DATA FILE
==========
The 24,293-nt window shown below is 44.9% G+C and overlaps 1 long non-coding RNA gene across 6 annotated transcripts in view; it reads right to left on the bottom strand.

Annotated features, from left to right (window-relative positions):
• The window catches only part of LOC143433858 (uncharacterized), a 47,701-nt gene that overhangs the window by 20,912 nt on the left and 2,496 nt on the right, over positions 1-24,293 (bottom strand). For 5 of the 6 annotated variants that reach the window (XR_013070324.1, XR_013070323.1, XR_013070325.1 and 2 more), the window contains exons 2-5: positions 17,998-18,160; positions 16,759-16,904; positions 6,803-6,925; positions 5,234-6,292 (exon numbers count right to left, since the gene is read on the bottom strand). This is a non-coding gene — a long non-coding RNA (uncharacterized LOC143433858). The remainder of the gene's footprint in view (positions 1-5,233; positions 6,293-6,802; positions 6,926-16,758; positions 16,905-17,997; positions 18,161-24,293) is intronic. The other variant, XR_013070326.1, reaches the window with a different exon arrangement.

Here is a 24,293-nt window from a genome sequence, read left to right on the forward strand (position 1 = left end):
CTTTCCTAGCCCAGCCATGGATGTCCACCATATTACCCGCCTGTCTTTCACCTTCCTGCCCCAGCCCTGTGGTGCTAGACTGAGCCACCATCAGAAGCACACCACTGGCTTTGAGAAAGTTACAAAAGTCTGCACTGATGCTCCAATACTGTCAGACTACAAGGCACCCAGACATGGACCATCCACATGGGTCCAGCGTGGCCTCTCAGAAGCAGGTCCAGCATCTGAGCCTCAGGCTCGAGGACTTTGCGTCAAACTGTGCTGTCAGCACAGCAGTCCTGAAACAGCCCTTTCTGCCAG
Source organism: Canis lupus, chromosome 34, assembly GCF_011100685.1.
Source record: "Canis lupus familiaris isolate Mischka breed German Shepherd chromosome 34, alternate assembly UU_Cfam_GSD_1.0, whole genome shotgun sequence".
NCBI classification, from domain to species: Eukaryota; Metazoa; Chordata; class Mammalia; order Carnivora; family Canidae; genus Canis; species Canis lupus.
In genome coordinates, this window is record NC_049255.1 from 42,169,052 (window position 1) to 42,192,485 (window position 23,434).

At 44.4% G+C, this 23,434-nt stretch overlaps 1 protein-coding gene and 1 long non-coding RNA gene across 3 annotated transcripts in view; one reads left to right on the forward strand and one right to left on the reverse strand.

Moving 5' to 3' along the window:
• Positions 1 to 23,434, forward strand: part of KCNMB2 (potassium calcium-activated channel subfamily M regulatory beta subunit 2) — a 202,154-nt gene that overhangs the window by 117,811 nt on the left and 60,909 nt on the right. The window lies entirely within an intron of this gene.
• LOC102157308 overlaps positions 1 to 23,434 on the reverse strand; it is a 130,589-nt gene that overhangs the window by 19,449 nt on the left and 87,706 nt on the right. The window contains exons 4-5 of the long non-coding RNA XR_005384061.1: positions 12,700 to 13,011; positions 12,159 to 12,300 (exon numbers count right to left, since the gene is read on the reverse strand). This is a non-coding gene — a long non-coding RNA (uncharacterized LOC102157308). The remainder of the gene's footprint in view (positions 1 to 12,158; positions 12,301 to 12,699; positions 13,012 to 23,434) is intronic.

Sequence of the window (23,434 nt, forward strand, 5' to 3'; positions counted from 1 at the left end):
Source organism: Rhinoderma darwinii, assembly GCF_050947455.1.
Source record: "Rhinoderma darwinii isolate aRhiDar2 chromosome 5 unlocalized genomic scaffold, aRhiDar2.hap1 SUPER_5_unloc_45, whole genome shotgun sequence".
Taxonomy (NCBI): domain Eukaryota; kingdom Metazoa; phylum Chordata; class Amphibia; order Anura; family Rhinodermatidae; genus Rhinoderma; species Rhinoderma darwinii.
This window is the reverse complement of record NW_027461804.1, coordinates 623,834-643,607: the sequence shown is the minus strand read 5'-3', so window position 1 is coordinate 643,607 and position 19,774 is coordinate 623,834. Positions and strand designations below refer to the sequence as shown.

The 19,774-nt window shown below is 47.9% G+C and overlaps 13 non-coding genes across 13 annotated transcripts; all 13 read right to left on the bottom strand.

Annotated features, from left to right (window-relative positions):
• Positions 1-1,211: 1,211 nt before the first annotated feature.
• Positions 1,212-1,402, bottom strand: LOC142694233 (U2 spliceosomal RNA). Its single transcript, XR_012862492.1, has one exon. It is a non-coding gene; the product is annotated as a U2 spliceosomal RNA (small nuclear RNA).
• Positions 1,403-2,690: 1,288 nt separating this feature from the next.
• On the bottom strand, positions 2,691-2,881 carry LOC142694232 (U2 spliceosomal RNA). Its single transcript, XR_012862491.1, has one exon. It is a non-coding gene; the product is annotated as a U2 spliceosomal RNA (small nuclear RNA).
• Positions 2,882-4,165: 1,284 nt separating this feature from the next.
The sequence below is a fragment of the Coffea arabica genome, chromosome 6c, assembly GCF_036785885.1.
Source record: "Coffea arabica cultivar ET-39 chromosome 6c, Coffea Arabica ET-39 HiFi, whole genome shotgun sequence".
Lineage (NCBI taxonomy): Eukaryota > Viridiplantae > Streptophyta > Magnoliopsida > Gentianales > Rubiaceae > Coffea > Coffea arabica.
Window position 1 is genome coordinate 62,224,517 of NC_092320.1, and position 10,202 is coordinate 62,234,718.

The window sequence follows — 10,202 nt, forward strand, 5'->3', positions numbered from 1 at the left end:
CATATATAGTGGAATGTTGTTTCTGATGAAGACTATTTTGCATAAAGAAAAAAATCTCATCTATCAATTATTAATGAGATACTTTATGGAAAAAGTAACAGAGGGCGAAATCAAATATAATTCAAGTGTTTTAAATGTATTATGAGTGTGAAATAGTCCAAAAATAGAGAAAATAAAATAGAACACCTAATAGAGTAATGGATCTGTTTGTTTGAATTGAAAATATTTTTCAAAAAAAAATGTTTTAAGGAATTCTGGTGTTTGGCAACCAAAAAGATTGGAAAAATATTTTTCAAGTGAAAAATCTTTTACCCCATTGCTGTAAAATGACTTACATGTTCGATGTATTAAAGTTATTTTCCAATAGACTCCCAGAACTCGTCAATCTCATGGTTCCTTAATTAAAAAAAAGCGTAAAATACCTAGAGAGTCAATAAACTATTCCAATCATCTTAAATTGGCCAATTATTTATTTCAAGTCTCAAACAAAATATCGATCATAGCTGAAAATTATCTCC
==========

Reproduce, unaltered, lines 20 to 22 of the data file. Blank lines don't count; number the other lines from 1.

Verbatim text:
Annotated features, from left to right (window-relative positions):
• Positions 1-1,211: 1,211 nt before the first annotated feature.
• Positions 1,212-1,402, bottom strand: LOC142694233 (U2 spliceosomal RNA). Its single transcript, XR_012862492.1, has one exon. It is a non-coding gene; the product is annotated as a U2 spliceosomal RNA (small nuclear RNA).